Unlike other dog breeds, Dalmatians are the only ones with real “spot” patterns in their coats. Normally, there are many questions being asked about Dalmatian spots.
Like, when are these spots first formed? Do dalmatian puppies have spots? Will they be large or small? Why do dalmatians have spots? Do you want a dalmatian with lots of spots? When do dalmatian puppies get their spots?
Don’t worry as we’ve got all the answers you’re looking for right here!
Are Dalmatians Born with Spots?
Are Dalmatian puppies born with spots? The answer is, NO. Dalmatians aren’t born with spots; in fact, they’re all completely white as newborn puppies.
Unlike other animals, their spots don’t take long to form. So it is quite natural for baby dalmatians with no spots.
101 Dalmatians is probably a movie you’ve seen. In the scene where Perdita gives birth to her 15 puppies, each one had a white coat and light-colored nose. It is normal to see dalmatian puppies without spots.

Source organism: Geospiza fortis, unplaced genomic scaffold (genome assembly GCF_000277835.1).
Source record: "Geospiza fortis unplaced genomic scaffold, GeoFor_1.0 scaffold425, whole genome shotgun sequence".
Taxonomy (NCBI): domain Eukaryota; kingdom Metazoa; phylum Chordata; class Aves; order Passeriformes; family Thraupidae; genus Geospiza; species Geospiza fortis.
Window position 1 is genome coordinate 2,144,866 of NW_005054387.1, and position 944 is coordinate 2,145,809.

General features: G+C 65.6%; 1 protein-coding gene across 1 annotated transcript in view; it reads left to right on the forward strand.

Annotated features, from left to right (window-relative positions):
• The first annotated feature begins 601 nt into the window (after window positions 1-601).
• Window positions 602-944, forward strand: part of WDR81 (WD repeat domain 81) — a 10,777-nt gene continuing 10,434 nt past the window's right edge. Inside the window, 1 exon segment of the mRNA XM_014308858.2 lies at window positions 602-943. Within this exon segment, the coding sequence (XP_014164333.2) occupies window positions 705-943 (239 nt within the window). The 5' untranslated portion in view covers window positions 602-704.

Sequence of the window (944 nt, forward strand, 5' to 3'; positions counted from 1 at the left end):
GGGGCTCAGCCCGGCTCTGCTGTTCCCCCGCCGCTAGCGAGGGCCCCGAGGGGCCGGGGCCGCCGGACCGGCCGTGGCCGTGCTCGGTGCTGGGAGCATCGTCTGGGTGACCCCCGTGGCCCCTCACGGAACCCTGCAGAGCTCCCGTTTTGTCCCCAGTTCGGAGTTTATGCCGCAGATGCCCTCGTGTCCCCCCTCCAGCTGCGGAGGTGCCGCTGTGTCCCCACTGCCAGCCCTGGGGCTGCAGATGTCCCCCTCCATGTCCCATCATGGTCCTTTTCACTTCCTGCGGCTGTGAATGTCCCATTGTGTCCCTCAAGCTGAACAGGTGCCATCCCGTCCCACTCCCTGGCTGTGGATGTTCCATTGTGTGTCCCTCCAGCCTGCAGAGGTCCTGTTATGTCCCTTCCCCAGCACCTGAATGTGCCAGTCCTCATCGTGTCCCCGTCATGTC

The anticipation of catching a glimpse of dalmatian puppy spots is exhilarating for many owners. You have no idea where they’ll appear, how they’ll look, or even what color they’ll be.
What Age Do Dalmatians Get Their Spots?
Why are dalmatians born without spots? How old are dalmatians when they get their spots? At around two weeks old, this is when dalmatians get their spots.
By the time a Dalmatian puppy is 4-6 weeks old, most of its spots will have become more defined and clear.
But there’s more to come! Even though you’ll see their spots at 4-6 weeks, they’re still developing, so expect them to take several months to fully mature. Significant changes in the definition and outline of spots as well as their color strength will be made.